Lieutenant Harnask Silverheart, leader of the Stone Breakers (LG male dwarf rogue 6 [13A: 3rd level spoiler])

Be sure to also check out Fort Strange and let us know if you want to see more locations like this.

Support our efforts to bring you more awesome material like this by downloading our Pathfinder RPG, D&D 5e, 13th Age, and Swords and Wizardry books directly from the JBE Shop.

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Pathfinder: Playtest at Origins

Yesterday I got my first chance to play the demo of the Pathfinder Playtest, and I couldn’t be more excited to have been apart of it. I played in a 2 hour demo with pregen characters. So I would like to share with you my impressions of the game.

Before I begin, I would like to say that I am not going to talk about the adventure itself since I don’t want to spoil it for anyone that is going to play it. I am only going to limit my remarks to my thoughts on the game itself.

Have you ever played a sequel to a video game you loved and realized from all the changes and upgraded that this was for all tense and purposes that this is a completely different game (none of the original programming code reused whatsoever), but the design loveingly took the time and effort to make sure that the new game still look and felt like it was a successor to the original. Like those working on it loved the original game but knew the code needed to rewritten for modern audiences. That is exactly how this felt, only with a tabletop game. It is undoubtedly a different game than Pathfinder 1e, but it felt the same. That is without a doubt a good thing.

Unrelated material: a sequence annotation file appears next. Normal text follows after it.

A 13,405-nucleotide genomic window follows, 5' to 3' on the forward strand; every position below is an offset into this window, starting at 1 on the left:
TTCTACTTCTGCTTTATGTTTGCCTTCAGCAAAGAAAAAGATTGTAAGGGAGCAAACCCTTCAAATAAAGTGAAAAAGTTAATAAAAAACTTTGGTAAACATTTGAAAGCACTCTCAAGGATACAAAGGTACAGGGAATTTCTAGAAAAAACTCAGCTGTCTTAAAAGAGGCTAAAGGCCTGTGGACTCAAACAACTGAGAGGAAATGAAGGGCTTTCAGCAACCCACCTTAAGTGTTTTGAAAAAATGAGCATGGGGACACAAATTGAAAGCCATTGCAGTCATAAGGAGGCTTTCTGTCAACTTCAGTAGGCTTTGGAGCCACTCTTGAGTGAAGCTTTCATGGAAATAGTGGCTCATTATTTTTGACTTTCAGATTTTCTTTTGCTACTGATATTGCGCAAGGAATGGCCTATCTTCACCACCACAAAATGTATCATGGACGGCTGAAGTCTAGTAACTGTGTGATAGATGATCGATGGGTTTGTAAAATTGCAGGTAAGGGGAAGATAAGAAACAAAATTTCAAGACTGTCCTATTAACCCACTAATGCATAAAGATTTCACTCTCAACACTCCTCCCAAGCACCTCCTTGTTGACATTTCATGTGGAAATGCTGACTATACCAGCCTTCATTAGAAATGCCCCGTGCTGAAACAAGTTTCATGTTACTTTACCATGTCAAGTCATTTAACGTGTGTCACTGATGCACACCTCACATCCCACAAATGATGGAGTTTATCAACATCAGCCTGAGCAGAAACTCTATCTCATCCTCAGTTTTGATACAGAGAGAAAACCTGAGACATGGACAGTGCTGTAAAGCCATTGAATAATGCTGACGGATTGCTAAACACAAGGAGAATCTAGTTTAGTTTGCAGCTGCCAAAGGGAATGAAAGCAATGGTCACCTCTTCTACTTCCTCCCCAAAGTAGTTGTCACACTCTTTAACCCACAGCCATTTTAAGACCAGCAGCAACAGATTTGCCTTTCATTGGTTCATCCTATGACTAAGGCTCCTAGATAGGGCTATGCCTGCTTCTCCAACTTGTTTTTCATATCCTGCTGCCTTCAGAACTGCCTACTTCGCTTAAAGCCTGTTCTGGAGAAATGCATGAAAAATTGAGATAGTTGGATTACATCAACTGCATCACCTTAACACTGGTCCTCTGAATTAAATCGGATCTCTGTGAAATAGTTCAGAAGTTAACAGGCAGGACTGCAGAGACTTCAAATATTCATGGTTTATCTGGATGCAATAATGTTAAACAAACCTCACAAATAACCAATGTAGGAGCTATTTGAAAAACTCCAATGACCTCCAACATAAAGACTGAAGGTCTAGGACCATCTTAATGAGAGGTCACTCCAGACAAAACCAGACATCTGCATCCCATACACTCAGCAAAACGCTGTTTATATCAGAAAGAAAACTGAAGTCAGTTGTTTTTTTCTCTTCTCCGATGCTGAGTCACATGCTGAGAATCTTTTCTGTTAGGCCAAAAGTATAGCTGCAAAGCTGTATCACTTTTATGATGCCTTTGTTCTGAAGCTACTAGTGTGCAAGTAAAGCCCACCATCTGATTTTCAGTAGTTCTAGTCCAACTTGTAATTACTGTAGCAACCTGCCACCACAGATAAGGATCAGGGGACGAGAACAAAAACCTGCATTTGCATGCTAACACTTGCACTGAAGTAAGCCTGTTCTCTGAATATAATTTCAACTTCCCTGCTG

I played the Kira the cleric (my apologies to Paizo if I got her name wrong). The character had the Fire domain, giving her a bolt of fire as an attack. I was able to cure one person in the group with a touch and the whole group with a burst. The fighter moved and attacked. Traps were disarmed and on and on. All of this sounds familiar to Pathfinder 1e fans, but the way it happened is different in 2e. That fire bolt was launched from my pool of spell points instead of X uses per day. The fighter had a specific 2-action option for moving and attacking. Disarming the trap was assisted by the paladin because she had a background that helped in this matter.